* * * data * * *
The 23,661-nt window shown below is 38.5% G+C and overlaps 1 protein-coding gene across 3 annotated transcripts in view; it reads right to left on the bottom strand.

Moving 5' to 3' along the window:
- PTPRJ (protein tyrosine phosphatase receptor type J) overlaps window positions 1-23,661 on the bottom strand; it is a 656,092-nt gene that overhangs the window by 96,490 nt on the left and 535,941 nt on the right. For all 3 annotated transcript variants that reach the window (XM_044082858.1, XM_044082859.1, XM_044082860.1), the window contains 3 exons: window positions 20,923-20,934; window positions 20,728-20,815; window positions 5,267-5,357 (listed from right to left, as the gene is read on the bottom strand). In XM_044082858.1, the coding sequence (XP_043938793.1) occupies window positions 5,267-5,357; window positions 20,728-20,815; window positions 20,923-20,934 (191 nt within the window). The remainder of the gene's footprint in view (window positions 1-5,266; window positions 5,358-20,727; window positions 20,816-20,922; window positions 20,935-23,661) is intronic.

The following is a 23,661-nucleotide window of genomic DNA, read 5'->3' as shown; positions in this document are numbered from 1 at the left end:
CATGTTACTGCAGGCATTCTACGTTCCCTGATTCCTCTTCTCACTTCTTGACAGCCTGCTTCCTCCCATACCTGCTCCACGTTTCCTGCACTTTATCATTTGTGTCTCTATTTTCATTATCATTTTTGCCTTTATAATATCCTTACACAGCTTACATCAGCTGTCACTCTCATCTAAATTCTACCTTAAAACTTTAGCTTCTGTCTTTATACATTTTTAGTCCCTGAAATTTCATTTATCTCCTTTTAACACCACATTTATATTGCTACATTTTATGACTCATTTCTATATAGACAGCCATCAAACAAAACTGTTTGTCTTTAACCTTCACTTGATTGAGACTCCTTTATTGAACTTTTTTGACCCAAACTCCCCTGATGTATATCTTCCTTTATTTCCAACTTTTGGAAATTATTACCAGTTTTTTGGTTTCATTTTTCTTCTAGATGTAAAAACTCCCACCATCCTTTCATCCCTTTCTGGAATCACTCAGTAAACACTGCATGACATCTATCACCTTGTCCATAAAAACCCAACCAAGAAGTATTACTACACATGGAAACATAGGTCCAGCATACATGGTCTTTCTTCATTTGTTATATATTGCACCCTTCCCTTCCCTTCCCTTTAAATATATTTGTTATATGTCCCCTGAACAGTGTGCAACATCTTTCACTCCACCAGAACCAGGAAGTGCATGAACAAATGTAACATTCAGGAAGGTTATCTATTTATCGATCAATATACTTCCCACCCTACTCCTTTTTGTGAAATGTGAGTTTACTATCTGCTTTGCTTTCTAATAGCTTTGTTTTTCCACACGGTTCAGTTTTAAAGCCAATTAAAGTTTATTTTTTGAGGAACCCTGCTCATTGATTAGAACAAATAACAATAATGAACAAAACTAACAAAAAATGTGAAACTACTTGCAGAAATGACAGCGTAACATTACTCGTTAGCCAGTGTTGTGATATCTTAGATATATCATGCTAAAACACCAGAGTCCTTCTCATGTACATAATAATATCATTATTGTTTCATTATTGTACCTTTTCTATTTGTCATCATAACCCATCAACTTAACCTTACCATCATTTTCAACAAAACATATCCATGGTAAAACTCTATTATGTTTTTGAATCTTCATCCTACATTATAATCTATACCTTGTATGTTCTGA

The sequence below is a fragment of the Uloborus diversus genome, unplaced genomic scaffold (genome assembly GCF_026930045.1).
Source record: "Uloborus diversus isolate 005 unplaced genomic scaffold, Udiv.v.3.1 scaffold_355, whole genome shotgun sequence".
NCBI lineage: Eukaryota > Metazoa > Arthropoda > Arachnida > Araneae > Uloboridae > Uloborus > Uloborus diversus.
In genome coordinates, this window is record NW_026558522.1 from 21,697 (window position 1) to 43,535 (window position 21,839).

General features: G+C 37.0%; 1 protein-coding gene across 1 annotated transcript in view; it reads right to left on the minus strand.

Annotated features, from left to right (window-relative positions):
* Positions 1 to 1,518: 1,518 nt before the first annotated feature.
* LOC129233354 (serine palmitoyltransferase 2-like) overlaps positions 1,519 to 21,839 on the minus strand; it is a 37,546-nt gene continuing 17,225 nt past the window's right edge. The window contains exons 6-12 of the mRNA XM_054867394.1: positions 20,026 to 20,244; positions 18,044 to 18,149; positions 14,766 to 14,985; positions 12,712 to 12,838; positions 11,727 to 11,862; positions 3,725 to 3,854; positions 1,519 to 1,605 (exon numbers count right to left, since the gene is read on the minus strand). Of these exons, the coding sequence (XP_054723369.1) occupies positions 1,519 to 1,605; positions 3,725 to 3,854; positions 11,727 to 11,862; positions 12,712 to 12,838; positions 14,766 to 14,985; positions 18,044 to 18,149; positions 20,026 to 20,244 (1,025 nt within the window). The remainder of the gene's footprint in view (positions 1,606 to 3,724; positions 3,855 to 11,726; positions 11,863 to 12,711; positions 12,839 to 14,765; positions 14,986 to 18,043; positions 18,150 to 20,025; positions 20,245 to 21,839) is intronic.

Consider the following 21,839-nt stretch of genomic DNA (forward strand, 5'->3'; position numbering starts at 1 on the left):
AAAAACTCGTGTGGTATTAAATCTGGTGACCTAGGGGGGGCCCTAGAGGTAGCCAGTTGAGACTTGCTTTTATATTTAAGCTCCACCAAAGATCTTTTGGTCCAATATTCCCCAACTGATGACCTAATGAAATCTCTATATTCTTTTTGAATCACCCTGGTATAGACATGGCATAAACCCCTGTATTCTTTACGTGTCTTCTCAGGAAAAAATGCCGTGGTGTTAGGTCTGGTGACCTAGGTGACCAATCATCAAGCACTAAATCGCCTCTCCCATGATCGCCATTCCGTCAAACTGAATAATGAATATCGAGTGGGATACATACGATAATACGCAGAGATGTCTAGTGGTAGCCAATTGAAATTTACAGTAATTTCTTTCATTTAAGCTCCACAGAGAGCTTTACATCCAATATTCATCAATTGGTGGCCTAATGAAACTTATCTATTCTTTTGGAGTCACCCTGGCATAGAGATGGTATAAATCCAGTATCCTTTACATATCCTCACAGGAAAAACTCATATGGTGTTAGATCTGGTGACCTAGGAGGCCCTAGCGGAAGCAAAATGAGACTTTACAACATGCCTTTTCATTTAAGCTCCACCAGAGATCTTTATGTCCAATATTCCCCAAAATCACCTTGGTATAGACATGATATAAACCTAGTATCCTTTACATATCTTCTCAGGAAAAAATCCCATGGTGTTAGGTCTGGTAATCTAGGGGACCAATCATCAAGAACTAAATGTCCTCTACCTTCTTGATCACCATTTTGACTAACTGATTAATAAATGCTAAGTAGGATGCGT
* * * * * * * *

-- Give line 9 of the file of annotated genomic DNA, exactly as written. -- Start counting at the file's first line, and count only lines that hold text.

In genome coordinates, this window is record NW_026558522.1 from 21,697 (window position 1) to 43,535 (window position 21,839).